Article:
Sunday, August 16, 2015

Fiction | Ebbs and Flows of Small-Town Lives

To Nickolas Butler, I must apologize.

I read his bestselling novel debut Shotgun Lovesongs too, too long ago (erm, Spring Break?). I loved it; I recommended it to others; and I never wrote about it beyond a two-sentence comment on Goodreads. So much time has now passed that I feel I will inevitably do this book a great injustice with my comments/review, now at this late date. It has, after all, somewhat faded from memory over the past five months.

I do apologize, but this I do promise: in the following review, I have researched and refreshed my memory as much as possible to give a fair representation of my feelings immediately after my initial reading of this book.

And so...

The story centers around one small Wisconsin town, Little Wing, and a group of four men that have shared their lives together since adolescence. Ronny was the local boy destined for big things; he found fame and success on the rodeo circuit for a while, but alcohol ultimately led to his downfall, and an accident under the influence left him a little more simple in the brain than he once was. Kip left for big-city Chicago, but returned to Little Wing after nearly a decade's success in business. He's returning home with big ideas and big dollars to revitalize the little town that gave him life, but the lifestyle he learned in Chicago has put a wall between him and his more modestly earning friends that never left. Lee is the famed son of Little Wing, a world-famous musician that has never lost his country roots. Little Wing remains his hideout from the chaos of fame—the one place he never has to use a stage name.

At the center of this story is Henry—the every man who enjoys a simple life with his family, good beer, and good friends. Henry is the solid rock, mirroring Little Wing itself—steady and consistent, almost traditional, as others around him move out, move on, and evolve. He and Lee have the closest bond, and it's probably thanks to the stability of Henry and Little Wing that Lee is able to survive in a world so unlike the one he is used to; Henry is grounding.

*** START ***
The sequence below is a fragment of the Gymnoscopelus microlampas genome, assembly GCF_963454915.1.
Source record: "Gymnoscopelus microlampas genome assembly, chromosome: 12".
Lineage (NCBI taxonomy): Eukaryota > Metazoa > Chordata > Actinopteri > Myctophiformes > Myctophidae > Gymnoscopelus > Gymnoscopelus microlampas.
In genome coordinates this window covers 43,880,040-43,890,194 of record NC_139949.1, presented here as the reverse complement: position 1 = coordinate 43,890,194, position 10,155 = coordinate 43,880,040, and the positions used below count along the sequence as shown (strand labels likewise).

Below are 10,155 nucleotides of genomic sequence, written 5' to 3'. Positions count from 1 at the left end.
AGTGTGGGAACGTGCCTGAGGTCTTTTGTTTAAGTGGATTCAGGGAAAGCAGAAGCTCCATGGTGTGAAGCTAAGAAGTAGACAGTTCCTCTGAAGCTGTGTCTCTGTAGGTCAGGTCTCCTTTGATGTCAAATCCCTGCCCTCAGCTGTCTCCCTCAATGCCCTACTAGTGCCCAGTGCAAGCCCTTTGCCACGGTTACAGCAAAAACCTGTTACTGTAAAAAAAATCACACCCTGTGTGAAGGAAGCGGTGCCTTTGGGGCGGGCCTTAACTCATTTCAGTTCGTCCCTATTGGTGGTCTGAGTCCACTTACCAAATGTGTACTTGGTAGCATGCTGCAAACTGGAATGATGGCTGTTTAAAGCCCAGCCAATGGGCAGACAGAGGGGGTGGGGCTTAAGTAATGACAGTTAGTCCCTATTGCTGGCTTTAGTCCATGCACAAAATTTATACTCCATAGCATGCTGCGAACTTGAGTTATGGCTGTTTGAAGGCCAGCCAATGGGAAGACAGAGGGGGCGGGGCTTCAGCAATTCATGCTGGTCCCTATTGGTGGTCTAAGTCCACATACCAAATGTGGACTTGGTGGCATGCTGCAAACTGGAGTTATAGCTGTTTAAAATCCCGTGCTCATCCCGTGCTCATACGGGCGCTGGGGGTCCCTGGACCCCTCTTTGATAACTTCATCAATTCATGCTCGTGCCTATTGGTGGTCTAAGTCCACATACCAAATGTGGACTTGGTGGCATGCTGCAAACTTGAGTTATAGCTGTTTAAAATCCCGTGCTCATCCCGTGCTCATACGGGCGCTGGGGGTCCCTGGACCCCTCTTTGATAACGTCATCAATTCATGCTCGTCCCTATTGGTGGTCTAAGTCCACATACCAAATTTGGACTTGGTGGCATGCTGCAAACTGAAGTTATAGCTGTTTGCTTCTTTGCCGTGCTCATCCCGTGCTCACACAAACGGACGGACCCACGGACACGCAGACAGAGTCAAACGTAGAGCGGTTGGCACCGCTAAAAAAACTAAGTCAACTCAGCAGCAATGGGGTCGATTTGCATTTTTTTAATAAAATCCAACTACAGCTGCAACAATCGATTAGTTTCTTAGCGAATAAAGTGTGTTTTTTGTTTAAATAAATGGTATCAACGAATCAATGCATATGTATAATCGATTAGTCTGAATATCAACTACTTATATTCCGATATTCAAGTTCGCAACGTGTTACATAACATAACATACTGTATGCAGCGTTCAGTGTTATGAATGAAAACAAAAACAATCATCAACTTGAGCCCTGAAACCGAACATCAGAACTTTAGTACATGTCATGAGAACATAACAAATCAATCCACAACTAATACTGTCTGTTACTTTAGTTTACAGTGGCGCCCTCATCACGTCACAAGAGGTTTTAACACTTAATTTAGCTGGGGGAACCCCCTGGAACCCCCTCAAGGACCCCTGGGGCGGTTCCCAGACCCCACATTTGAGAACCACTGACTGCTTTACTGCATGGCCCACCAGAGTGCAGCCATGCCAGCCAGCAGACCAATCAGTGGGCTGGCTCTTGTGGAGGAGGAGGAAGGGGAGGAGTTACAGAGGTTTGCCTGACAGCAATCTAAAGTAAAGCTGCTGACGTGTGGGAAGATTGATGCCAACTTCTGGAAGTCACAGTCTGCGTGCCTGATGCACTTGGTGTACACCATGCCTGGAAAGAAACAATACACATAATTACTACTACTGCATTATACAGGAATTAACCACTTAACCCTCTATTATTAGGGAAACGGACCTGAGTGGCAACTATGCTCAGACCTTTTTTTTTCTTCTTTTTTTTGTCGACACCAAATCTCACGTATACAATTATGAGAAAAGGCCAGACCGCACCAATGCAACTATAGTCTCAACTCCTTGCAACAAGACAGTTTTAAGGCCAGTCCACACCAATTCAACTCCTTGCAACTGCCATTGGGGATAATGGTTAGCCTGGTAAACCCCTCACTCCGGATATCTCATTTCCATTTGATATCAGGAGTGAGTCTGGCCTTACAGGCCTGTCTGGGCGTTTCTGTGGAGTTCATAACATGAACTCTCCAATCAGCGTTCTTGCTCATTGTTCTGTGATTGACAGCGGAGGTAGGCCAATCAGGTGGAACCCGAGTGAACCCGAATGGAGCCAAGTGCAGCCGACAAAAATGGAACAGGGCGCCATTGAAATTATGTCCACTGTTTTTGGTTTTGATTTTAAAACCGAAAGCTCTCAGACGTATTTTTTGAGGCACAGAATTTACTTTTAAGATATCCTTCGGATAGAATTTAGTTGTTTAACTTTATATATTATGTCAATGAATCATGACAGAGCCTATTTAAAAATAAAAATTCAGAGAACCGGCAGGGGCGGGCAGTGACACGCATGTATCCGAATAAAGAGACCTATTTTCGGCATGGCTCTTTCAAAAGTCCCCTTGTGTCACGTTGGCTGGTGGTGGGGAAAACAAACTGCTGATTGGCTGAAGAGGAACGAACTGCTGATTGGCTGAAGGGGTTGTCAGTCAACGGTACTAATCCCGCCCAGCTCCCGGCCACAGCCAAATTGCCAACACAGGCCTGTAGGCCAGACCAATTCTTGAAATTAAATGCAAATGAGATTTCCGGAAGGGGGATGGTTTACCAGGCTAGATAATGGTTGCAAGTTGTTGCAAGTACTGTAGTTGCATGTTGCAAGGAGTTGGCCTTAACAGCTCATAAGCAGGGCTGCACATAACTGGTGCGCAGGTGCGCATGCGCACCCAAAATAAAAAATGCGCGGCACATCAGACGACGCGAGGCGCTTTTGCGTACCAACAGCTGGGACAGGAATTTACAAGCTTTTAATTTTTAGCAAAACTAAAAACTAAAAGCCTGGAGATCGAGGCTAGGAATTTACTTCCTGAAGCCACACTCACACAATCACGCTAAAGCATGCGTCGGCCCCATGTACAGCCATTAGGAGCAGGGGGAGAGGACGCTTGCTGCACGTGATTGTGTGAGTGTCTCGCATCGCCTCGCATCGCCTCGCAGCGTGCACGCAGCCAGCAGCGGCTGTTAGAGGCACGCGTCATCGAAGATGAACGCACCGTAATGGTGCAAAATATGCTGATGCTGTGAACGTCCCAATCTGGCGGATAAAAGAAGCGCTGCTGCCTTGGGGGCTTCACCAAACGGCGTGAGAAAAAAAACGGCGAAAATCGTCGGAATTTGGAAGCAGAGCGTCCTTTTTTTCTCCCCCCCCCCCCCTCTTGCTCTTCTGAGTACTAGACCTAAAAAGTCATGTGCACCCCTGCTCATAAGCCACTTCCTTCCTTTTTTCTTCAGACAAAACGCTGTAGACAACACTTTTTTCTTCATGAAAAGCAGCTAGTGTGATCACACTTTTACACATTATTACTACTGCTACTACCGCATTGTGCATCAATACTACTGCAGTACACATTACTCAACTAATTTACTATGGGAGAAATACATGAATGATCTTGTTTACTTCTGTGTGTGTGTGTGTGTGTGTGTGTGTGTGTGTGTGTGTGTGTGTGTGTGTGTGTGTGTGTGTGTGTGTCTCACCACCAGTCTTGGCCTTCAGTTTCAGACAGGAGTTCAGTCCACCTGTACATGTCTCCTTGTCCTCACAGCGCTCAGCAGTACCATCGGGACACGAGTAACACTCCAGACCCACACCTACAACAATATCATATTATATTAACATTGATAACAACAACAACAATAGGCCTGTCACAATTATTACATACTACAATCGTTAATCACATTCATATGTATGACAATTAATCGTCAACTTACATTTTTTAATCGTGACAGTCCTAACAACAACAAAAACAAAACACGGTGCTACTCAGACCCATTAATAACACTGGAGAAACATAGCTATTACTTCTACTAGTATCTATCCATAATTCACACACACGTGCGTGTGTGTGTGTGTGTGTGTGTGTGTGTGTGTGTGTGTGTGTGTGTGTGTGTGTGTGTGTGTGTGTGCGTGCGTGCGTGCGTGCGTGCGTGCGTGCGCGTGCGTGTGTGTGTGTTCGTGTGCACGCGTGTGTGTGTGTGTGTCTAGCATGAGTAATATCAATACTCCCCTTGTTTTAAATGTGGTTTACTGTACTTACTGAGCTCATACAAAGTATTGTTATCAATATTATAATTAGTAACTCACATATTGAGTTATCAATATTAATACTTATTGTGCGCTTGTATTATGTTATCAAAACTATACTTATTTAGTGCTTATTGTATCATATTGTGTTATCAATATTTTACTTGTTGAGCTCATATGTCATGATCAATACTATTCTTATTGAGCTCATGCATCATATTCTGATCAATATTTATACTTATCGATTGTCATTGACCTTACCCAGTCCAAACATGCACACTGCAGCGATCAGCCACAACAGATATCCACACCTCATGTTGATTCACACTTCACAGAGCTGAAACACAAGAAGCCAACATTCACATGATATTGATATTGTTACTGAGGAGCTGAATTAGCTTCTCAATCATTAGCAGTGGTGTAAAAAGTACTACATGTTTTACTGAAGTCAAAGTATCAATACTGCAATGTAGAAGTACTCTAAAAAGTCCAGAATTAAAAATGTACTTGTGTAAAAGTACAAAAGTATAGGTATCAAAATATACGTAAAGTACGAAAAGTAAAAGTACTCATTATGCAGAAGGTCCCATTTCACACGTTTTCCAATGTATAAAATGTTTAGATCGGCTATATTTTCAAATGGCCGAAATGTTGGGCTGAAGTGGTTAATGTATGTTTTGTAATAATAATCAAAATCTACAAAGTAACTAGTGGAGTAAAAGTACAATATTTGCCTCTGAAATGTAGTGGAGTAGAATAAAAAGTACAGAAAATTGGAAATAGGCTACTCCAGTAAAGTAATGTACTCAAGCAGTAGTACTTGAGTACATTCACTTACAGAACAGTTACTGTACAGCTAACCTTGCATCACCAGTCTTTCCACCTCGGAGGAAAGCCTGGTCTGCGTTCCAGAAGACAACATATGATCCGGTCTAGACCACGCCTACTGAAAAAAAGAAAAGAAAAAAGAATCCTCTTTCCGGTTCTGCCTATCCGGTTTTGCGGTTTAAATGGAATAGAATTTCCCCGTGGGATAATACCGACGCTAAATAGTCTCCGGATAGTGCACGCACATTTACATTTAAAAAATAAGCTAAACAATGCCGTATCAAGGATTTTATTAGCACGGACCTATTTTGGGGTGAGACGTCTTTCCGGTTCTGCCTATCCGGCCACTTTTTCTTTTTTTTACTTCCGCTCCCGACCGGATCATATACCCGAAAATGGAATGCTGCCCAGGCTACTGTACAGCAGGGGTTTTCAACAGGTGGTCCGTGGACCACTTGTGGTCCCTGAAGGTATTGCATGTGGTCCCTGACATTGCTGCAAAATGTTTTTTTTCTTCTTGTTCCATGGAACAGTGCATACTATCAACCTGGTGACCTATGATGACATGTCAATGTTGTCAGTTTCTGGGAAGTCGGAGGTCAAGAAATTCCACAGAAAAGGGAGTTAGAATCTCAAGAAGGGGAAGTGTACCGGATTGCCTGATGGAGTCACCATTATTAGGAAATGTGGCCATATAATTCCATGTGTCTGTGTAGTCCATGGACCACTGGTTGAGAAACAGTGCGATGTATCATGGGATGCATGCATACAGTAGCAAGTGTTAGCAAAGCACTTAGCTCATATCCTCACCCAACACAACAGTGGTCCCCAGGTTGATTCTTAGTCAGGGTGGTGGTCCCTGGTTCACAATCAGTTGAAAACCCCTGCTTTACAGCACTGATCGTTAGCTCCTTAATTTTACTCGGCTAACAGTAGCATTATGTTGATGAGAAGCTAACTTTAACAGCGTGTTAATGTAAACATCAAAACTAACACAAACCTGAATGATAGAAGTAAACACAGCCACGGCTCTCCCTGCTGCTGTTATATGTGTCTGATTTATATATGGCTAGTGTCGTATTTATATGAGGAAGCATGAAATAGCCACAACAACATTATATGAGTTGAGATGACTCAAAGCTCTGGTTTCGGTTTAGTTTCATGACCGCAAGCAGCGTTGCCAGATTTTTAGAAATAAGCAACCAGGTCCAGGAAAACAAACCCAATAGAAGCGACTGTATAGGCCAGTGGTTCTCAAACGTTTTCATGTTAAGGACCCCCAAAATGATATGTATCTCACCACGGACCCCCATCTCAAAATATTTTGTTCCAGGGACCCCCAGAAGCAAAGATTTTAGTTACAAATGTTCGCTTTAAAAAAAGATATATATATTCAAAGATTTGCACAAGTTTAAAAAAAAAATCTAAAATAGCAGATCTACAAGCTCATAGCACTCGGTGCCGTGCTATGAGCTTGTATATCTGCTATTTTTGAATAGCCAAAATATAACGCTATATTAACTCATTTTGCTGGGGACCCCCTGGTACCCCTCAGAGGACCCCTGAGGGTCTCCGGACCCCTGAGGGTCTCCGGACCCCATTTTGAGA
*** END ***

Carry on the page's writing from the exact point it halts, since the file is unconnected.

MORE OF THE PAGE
And then there is Beth, Henry's wife, the woman who has been there for it all from carefree underage days of sneaking booze to the rigor and routine of adulthood. Beth is the powerful force in this story, able to hold together the pieces of tumultuous lives and relationships to keep them all from crumbling.

These characters are so vastly different from one another, but their shared history is a bond that doesn't seem to break; it keeps their lives, though usually contrasting from one another, deeply interwoven. Butler manages to create very real conflict without any sense of melodrama, and because of this, there's a huge sense of relatability and universality. To maintain this plain-spoken tone throughout, despite a beautiful sometimes-lyrical style of writing, is a testament to the author's skilled and purposeful use of language.

I find Shotgun Lovesongs to be a very American novel at its core. The world of these characters and their relationships are a quintessential local experience, reflecting strong traditional values of community and family. I loved learning what made these characters tick, how their lives would unfold as information was revealed. Ultimately, what I loved about this book was how beautifully it described the universal experience of everyday living.

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